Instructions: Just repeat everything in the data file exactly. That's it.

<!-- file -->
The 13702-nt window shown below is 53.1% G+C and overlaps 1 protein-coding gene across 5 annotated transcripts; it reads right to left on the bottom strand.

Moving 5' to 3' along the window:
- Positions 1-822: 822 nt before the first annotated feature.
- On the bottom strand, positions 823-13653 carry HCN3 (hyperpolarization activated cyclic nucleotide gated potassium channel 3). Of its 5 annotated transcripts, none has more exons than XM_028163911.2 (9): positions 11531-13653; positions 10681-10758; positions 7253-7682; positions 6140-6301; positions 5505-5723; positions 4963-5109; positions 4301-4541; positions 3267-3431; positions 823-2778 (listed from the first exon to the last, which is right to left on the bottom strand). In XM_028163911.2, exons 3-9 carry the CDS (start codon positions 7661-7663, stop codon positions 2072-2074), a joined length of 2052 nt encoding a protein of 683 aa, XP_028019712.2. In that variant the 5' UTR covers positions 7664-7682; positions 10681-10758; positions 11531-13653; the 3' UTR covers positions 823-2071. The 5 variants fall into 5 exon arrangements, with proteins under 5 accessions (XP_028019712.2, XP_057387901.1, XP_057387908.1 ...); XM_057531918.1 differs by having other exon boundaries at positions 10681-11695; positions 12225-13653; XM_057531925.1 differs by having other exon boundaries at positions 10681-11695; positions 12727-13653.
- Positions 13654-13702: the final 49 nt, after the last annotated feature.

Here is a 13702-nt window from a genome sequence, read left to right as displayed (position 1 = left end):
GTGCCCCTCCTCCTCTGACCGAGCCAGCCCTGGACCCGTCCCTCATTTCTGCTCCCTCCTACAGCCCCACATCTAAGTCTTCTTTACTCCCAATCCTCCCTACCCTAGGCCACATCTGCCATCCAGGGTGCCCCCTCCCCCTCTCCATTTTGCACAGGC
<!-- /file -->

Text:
The 13702-nt window shown below is 53.1% G+C and overlaps 1 protein-coding gene across 5 annotated transcripts; it reads right to left on the bottom strand.

Moving 5' to 3' along the window:
- Positions 1-822: 822 nt before the first annotated feature.
- On the bottom strand, positions 823-13653 carry HCN3 (hyperpolarization activated cyclic nucleotide gated potassium channel 3). Of its 5 annotated transcripts, none has more exons than XM_028163911.2 (9): positions 11531-13653; positions 10681-10758; positions 7253-7682; positions 6140-6301; positions 5505-5723; positions 4963-5109; positions 4301-4541; positions 3267-3431; positions 823-2778 (listed from the first exon to the last, which is right to left on the bottom strand). In XM_028163911.2, exons 3-9 carry the CDS (start codon positions 7661-7663, stop codon positions 2072-2074), a joined length of 2052 nt encoding a protein of 683 aa, XP_028019712.2. In that variant the 5' UTR covers positions 7664-7682; positions 10681-10758; positions 11531-13653; the 3' UTR covers positions 823-2071. The 5 variants fall into 5 exon arrangements, with proteins under 5 accessions (XP_028019712.2, XP_057387901.1, XP_057387908.1 ...); XM_057531918.1 differs by having other exon boundaries at positions 10681-11695; positions 12225-13653; XM_057531925.1 differs by having other exon boundaries at positions 10681-11695; positions 12727-13653.
- Positions 13654-13702: the final 49 nt, after the last annotated feature.

Here is a 13702-nt window from a genome sequence, read left to right as displayed (position 1 = left end):
GTGCCCCTCCTCCTCTGACCGAGCCAGCCCTGGACCCGTCCCTCATTTCTGCTCCCTCCTACAGCCCCACATCTAAGTCTTCTTTACTCCCAATCCTCCCTACCCTAGGCCACATCTGCCATCCAGGGTGCCCCCTCCCCCTCTCCATTTTGCACAGGC